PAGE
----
Objects of Remembrance

by Linda T. Hurd

The oil painting of a ship by E. Louis Vuilleumier hung in my home where I grew up. I heard the artist had died in Italy in World War II. When my father sold our house, the painting went to his new home on Cape Cod, Massachusetts. After my father’s death in 1990, I learned that the painting went to a woman with the same last name who lived on Cape Cod. My father had a Boston accent with some French influence too, so he had a special way of saying “Vuilleumier.” I wondered about the artist and how my father had gotten the painting as my father was also a veteran of WWII. 

My father had often gathered at an uncle’s farmhouse in Randolph, Massachusetts with many aunts, uncles, cousins, as well as members of their faith communities. I met relatives from the USA and Switzerland there when I visited and helped my father’s cousin who lived at the farmhouse. When she, the third generation of owners, died in 2012, her heir and niece invited relatives to come and take some things before she would sell the house. I took a love seat, some framed pictures, and a small cardboard box. The box was addressed to Marie Vuilleumier from the Veterans Administration in Massachusetts. The box was only partially opened, but I could see it had an American flag in it. I wondered if this was the memorial flag for the artist. I didn’t know why the flag would be at the Randolph house but hoped I would be able to give it to a relative of the veteran.

I searched on Facebook, messaged two people, and then the box went into my basement. A couple of years later, I found a message from a man, Louis, from Cape Cod. He told me he was named after the artist and had a brother in California. His grandmother was Marie. His dad was the artist’s brother. I sent him the flag. I was glad that the flag would be with his family.

A couple of years later I got a message from Louis that they were going to honor his Uncle Louis’s life by having an exhibit of his art on Memorial Day weekend in 2019. My husband and I went to the Yarmouth New Church for the exhibit.

We learned more about the artist’s life and family. He had served in the medical corps, as he objected to killing. He served in North Africa and Italy. He contracted Polio and died within 24 hours of his first symptoms in November 1943, two years after enlisting, and was buried in Italy. He was 30 years old. Some letters to his family, photographs, and the collection of his artworks showed a talented and thoughtful man. His letters expressed his longing for the war to end and his return home. His parents were devastated by his death and not able to talk about their grief. They stored his artwork and letters away. At the exhibit, I saw the painting I had grown up with and many other works in oil and watercolor.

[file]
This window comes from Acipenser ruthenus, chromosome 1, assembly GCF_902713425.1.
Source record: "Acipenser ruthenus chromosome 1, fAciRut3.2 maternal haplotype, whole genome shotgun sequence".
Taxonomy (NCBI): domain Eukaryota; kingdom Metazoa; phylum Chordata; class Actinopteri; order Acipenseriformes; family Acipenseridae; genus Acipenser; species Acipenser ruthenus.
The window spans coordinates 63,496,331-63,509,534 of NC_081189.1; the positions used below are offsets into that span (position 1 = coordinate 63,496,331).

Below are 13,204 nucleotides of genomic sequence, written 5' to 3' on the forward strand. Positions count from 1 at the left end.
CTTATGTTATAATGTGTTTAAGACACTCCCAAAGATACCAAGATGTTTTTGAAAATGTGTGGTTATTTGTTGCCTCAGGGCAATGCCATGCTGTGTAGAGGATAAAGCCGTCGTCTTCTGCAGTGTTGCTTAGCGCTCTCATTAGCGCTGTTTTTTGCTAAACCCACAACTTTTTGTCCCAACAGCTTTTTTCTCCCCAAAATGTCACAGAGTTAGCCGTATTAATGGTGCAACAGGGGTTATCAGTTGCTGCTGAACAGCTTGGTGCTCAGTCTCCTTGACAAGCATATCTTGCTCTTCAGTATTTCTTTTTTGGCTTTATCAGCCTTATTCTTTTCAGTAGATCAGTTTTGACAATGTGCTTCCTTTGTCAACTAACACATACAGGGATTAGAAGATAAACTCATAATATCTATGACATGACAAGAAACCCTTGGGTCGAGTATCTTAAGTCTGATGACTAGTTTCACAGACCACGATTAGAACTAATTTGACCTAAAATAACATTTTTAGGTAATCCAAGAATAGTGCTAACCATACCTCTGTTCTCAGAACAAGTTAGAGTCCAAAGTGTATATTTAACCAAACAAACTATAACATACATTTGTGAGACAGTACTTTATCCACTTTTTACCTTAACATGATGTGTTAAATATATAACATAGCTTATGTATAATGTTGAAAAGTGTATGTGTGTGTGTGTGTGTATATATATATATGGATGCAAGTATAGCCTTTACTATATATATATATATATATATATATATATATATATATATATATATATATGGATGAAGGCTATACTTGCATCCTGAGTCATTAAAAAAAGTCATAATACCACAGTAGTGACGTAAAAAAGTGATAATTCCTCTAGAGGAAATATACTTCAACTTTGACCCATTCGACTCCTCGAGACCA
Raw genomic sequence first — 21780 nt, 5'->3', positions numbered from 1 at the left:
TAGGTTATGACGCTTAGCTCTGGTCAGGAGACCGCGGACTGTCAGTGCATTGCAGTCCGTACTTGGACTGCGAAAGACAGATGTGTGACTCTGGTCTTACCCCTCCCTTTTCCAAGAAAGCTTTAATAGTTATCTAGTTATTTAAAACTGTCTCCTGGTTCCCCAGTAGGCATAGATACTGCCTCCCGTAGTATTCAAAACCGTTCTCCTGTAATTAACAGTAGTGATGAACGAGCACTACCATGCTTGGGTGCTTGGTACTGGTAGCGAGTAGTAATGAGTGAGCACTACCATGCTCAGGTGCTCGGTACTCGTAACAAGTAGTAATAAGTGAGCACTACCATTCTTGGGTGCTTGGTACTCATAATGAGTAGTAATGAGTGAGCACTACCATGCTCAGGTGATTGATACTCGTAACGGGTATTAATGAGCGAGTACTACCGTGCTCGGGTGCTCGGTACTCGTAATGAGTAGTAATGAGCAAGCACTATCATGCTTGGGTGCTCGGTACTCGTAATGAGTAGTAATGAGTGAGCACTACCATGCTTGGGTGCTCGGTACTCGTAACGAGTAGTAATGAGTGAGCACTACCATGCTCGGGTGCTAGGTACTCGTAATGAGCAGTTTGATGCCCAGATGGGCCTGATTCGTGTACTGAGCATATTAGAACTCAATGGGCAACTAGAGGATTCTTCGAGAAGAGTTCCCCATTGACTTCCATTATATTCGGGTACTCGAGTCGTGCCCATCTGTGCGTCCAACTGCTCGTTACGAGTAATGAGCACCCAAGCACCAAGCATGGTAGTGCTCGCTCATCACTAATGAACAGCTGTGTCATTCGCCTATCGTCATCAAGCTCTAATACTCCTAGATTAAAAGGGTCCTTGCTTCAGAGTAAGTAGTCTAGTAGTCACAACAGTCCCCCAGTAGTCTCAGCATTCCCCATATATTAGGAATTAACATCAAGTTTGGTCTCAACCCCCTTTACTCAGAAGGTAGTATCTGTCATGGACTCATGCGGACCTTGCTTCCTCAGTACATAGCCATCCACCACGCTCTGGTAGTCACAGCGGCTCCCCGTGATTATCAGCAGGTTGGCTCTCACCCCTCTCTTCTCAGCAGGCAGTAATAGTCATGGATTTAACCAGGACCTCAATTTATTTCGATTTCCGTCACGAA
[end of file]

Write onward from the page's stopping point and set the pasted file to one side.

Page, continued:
I have since seen Louis’s parents’ names in my grandparents’ birthday book and on the guestlist at their farmhouse wedding in 1916.  It seems they were among those who gathered at the farmhouse. The flag was left there. I am grateful for the ship painting that influenced me and my appreciation of art. It was a privilege to learn more about Louis and be part of the exhibit honoring his life.

Louis quoted in his notebook: “An artist is only a medium used by God to express and show the wonder and beauty of His works to those who otherwise cannot see them.”

Photos by Linda T. Hurd at the exhibit of E. Louis Vuilleumier (1913-1943) at Yarmouth New Church 2019

We encourage you to share a memory of someone who has touched your own life and work. Please share your remembrance in the comments.

Linda T. Hurd has enjoyed making art from a very young age. She has a B.A. in psychology and an M.A. in writing and publishing, often using writing in her art. She sees her artistic abilities as a gift that has helped her in various ways throughout her life including making gifts, school projects, communicating, processing challenges, and gaining spiritual insights. Linda continually seeks more opportunities to communicate through her art and writing. Learn more about Linda’s artwork and blog at lindathurd.com.

Linda has lived in the Boston, Massachusetts area all of her life and is married with two grown married sons, three grandchildren, and another one on the way.  

2 Responses to Objects of Remembrance

  1. Being not so good at technology I could not go directly but copied and pasted the link into search and found this blog. Wow! My first reaction was “Have I seen this painting before?” No, but I have seen marine paintings in a similar style of the WWII era because there were marine artists on Cape Ann. It is possible that the pink light is distinctive, very luminous that to me suggests the light of God. This amazing story is a good reminder that many things work out or come into fullness in God’s time. Sincerely, Sharon

    • Artist Louis painted scenes around New England. I know there were paintings from New Bedford and I believe Rockport. So much beauty and character to see. I appreciate your observation of the light. I really like his style.